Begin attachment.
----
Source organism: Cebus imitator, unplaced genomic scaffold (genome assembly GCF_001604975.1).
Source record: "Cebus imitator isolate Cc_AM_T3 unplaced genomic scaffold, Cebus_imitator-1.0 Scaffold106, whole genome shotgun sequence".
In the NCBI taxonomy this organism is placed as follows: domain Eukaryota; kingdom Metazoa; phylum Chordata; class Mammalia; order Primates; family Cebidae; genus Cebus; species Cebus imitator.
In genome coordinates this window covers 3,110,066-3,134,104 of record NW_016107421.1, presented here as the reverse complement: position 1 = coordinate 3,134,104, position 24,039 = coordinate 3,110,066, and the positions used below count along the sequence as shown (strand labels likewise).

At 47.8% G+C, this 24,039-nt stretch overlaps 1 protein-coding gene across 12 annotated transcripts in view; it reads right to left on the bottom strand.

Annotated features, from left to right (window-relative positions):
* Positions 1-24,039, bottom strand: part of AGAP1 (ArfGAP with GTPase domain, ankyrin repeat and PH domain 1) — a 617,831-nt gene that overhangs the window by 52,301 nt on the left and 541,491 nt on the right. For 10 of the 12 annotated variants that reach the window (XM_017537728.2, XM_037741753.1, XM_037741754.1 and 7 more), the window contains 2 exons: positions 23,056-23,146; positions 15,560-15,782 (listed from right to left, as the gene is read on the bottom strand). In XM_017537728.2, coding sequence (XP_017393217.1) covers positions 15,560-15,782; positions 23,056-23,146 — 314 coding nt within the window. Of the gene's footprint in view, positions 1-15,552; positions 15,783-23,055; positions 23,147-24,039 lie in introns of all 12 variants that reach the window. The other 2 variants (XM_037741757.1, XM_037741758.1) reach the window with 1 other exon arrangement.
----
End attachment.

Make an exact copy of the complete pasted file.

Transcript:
Source organism: Cebus imitator, unplaced genomic scaffold (genome assembly GCF_001604975.1).
Source record: "Cebus imitator isolate Cc_AM_T3 unplaced genomic scaffold, Cebus_imitator-1.0 Scaffold106, whole genome shotgun sequence".
In the NCBI taxonomy this organism is placed as follows: domain Eukaryota; kingdom Metazoa; phylum Chordata; class Mammalia; order Primates; family Cebidae; genus Cebus; species Cebus imitator.
In genome coordinates this window covers 3,110,066-3,134,104 of record NW_016107421.1, presented here as the reverse complement: position 1 = coordinate 3,134,104, position 24,039 = coordinate 3,110,066, and the positions used below count along the sequence as shown (strand labels likewise).

At 47.8% G+C, this 24,039-nt stretch overlaps 1 protein-coding gene across 12 annotated transcripts in view; it reads right to left on the bottom strand.

Annotated features, from left to right (window-relative positions):
* Positions 1-24,039, bottom strand: part of AGAP1 (ArfGAP with GTPase domain, ankyrin repeat and PH domain 1) — a 617,831-nt gene that overhangs the window by 52,301 nt on the left and 541,491 nt on the right. For 10 of the 12 annotated variants that reach the window (XM_017537728.2, XM_037741753.1, XM_037741754.1 and 7 more), the window contains 2 exons: positions 23,056-23,146; positions 15,560-15,782 (listed from right to left, as the gene is read on the bottom strand). In XM_017537728.2, coding sequence (XP_017393217.1) covers positions 15,560-15,782; positions 23,056-23,146 — 314 coding nt within the window. Of the gene's footprint in view, positions 1-15,552; positions 15,783-23,055; positions 23,147-24,039 lie in introns of all 12 variants that reach the window. The other 2 variants (XM_037741757.1, XM_037741758.1) reach the window with 1 other exon arrangement.